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Financial Costs Of Starting A Small Business

Financial Costs Of Starting A Small Business

The amount of financing needed to start a small business will depend on what type of business you're planning. Some key aspects to consider will be if it is a product or service based business. Do you need to rent a space or can you operate out of your home? Do you have a network of friends and family or the ability to obtain a loan? All of this analysis is done in the initial business plan which includes revenue projections and an expected profitability date as well as debt load and planning for unexpected expenses. Below are some key considerations when evaluating financial costs for your small business.

Leasing Operating Space

Ideally every new small business can be started out of the comfort of your home or garage. For some businesses like consulting, bookkeeping, photography and day care this is possible. Others however may require leasing a small space in a strip mall or a retail space like a commercial kitchen or office complex. Office space usually ranges anywhere from $500-$1500 per month and a few hundred dollars for utilities. If it is a service business there may not be a need to move out of the home but most other endeavors, especially those which grow quickly, often have to relocate in 6 to 12 months.

Acquiring Inventory

A retail business must consider inventory expense as part of the monthly operating budget. Purchasing supplies or product from wholesalers or form the manufacturer will often need to be paid for in advance. Where most small businesses get caught financially is juggling their current financial obligations with anticipated or delayed revenues. Managing cash flow means having enough available funds to pay your obligations as revenues, as they sometimes do, trickle in. Try to adopt a "Just In Time" model when it comes to inventory or manufacturing. This means you only pay for product when you already have the sale.

Purchasing Office Equipment

Capital equipment used in manufacturing or office equipment for daily activities will be necessary just to operate a small business., Necessities like a fax machine, printer, computer and telephone system should already be accounted for in your budget. Completely list all expected and possibly unexpected equipment needs in your business plan when seeking funding. While additional equipment can be purchased at a future date, if you find you need a specially $5,000 piece of machinery later on it could bring the business to a screeching halt.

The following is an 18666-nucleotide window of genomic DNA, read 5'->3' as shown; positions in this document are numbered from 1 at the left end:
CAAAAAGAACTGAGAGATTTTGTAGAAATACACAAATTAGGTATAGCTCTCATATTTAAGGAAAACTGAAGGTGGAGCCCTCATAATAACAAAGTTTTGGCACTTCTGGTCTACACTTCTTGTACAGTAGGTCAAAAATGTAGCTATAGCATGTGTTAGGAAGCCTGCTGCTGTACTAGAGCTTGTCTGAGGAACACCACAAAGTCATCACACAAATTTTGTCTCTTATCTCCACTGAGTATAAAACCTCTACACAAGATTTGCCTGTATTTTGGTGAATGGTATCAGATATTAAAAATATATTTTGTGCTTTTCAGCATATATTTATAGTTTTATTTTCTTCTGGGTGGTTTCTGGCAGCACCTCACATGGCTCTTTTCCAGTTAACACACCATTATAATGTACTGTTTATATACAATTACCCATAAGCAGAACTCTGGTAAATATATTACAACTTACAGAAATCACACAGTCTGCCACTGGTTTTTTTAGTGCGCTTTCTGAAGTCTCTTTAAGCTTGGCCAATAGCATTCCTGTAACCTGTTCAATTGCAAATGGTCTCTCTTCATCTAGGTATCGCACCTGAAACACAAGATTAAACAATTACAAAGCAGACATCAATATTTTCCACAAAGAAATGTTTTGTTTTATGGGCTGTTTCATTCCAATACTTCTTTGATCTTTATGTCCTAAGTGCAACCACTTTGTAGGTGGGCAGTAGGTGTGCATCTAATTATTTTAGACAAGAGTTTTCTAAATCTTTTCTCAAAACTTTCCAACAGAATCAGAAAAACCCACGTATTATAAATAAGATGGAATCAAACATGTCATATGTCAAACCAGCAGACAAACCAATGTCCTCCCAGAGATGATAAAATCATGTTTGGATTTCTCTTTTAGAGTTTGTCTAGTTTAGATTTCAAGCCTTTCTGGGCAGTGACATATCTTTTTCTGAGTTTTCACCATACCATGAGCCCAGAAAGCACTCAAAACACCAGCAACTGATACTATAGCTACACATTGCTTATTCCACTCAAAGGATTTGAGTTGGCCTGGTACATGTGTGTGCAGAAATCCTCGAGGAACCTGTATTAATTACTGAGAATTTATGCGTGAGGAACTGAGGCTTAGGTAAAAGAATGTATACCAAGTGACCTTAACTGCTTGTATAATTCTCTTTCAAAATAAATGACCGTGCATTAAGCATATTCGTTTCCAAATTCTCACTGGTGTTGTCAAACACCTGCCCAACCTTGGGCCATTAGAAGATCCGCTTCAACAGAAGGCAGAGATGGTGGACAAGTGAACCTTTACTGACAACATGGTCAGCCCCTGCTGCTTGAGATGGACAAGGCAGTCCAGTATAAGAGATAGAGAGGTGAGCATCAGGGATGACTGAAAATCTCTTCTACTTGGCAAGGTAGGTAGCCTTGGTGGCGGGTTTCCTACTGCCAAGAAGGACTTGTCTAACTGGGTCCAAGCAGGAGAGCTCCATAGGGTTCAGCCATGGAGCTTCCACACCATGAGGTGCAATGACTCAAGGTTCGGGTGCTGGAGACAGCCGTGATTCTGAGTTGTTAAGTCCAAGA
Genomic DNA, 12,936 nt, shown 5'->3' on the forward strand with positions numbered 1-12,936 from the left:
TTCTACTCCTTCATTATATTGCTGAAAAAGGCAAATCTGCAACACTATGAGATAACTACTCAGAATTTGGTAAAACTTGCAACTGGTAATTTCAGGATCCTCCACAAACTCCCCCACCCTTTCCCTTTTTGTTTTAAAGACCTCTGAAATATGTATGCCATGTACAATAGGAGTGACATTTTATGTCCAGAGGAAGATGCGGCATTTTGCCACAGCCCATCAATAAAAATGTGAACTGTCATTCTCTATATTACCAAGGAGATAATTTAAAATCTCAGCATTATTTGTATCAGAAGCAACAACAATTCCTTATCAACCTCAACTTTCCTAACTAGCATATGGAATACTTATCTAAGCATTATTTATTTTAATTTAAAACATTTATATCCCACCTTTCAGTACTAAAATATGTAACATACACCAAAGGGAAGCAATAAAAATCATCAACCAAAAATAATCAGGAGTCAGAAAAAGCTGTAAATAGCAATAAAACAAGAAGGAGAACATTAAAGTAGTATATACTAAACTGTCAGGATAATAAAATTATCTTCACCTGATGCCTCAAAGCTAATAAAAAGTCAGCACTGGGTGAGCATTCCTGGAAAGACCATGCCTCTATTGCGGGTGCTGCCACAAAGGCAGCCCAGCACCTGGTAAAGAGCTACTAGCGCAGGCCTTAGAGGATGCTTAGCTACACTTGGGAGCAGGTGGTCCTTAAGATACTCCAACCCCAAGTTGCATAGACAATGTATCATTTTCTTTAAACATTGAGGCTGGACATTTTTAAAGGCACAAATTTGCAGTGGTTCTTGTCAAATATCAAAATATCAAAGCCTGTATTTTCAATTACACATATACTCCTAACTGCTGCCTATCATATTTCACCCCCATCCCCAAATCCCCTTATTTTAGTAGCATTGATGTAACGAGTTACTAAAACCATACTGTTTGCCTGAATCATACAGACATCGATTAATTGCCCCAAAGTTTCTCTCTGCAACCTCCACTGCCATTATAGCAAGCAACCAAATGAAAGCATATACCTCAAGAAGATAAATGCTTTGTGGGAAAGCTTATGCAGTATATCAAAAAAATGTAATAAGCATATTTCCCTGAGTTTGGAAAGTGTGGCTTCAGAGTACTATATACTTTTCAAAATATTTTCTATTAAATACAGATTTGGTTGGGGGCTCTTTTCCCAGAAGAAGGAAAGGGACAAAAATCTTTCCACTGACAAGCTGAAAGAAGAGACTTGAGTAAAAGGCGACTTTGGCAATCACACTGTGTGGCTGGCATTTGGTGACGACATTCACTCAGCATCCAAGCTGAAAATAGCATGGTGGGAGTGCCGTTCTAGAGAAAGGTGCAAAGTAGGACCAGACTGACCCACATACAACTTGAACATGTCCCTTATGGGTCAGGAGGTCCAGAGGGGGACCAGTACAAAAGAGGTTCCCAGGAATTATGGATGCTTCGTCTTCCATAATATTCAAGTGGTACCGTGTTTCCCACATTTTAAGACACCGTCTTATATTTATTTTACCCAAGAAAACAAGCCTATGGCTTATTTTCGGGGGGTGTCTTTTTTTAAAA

Paying for Office Furnishings

Furniture such as desks and office chairs should never be purchased brand-new when starting a small business. Medium to large sized businesses often fail or upgrade their existing furnishings periodically. There are a plethora of used office furniture outlets which can provide everything from file cabinets to printer stands for half the price or less of purchasing the same items brand-new. Anticipate at least $1,000 for initial purchases depending on the size of your small business.

Licenses and Fees to Operate

State required licenses and small business fees will vary depending on the type of small business you are starting. Service businesses formed as an LLC or DBA can often be started for a few hundred dollars. If you choose to incorporate and have investors you will need to hire an attorney and accountant as well as file additional paperwork which will add to the start up costs. Additional insurances, like liability and bonding, may also be necessary if selling a product or hiring employees which travel around a geographic area.

Securing Initial Funding

Approximately 3-in-4 small businesses fail within the first year primarily due to a lack of sufficient funding. Not having enough cash on hand to pay creditors, maintain cash flows or expand and purchase new equipment are some of the most common reasons for going out of business. Conduct a competitive market analysis as well as a thoroughly vetted business plan to verify you have sufficient financial resources when starting a small business.

Don't Underestimate Expert Advice

Analyzing financial costs required for starting a small business is not a new endeavor by any means. There are many individuals and organizations which have invaluable insight into what costs can be expected for your business. Consider speaking with an accountant, loan officer and other small business owners to get a better idea of what costs will be involved. There are also nonprofit and governmental organizations such as the Small Business Administration which can assist in predicting the financial costs required for your business to start operating.